As legislatures gather for their 2019 sessions, many will be considering resolutions aimed at reforming our dysfunctional federal government.
The resolutions arise because Article V of the U.S. Constitution empowers the people, acting through their state legislatures, to order what the Constitution calls a “convention for proposing amendments” — a gathering of representatives from the state legislatures. The convention may, by a majority vote of the states, formally suggest constitutional amendments.
If 34 states pass resolutions (called “applications”) for a convention to address particular topics, Congress must call it. However, no proposal becomes a legal amendment unless approved by three fourths of the states (38). And as its name suggests, a convention for proposing amendments is not, as some mistakenly assert, a “constitutional convention”. (The Constitution does not authorize a constitutional convention.) The gathering is limited to proposing prescribed amendments for state consideration. Once it makes its recommendations, it dissolves.
The American founders accurately foresaw that amendments could be powerful tools for good. Through the amendment process, we adopted the Bill of Rights, abolished slavery, ensured women could vote, and limited the president to two terms. The founders provided the convention method so the people could respond if the federal government ever became abusive or dysfunctional. This procedure is an important constitutional right.
Most Americans agree the federal government needs an overhaul. For one thing, Congress has proved unable to balance its budget. Although we all recognize that deficits sometimes are necessary, Congress no longer balances its budget ever. Year after year, in prosperity or recession, war or peace, the public debt grows and grows.
In addition, the federal bureaucracy has trespassed into areas where it does more harm than good. And although our Constitution was designed for a system of citizen-politicians, we are now governed largely by a privileged political class. Sometimes members of this class even pass down their positions to their spouses and children.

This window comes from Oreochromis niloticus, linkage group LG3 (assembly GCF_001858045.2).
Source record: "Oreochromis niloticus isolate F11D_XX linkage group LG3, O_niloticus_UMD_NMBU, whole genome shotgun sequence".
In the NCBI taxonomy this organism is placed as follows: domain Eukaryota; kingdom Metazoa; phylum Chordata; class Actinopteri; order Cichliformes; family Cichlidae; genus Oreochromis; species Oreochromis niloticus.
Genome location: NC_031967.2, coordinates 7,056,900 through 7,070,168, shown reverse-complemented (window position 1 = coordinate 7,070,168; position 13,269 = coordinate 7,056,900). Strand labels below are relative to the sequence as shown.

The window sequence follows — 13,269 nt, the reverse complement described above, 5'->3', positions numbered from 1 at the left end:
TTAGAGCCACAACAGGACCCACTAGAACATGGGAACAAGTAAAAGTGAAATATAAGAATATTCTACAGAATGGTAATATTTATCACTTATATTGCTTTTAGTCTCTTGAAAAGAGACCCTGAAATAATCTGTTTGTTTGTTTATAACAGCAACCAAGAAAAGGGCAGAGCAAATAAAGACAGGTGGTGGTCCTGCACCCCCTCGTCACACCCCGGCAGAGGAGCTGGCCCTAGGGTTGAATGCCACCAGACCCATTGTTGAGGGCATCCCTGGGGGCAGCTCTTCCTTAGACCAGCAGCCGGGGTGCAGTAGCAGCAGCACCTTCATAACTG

In response to problems like these, the Convention of States project, is promoting a uniform resolution already approved by 12 state legislatures. It asks for a convention to propose reforms in three targeted areas:
- Fiscal restraints on the federal government, including a balanced budget amendment. Nearly all states have balanced budget provisions in their constitutions—most inserted after several states went bankrupt during the 19th century. Balanced budget rules don’t always work perfectly, but they have prevented state bankruptcies ever since.
- Amendments to scale back federal authority in non-critical areas.
- Term limits on members of Congress and federal officials, including Supreme Court justices—thereby applying the principle to them that we already apply to the president.
The amendment procedure is not a partisan device. It is a valuable constitutional right available to all Americans who want to improve their federal government. Other groups favor using this procedure to adopt campaign finance reform, regulatory reform, or a legislative single subject rule to reduce congressional “log-rolling.
Unfortunately, there are people who don’t want you to exercise this constitutional right, just as there are those who want to suppress others’ right to vote. The most powerful opponents are (surprise!) based in Washington, D.C. They traffic in misinformation first widely disseminated during the 1960s and 1970s to stymie amendments suggested at that time. Whenever it looks like people might use the convention process to adopt reforms, opponents republish the same misinformation.
Opponents sometimes are assisted by academics who have never published any research on Article V but choose to pontificate on the subject anyway, repeating claims long disproved or posing questions long answered.
Robert G. Natelson was a law professor for 25 years teaching constitutional law, constitutional history and related courses. He is currently senior fellow in Constitutional Jurisprudence at the Independence Institute in Denver. He has published extensively on the Constitution, including the Guarantee Clause, and is the author of The Original Constitution: What It Actually Said and Meant.
The views and opinions expressed in this commentary are those of the author and do not reflect the official position of The Daily Caller.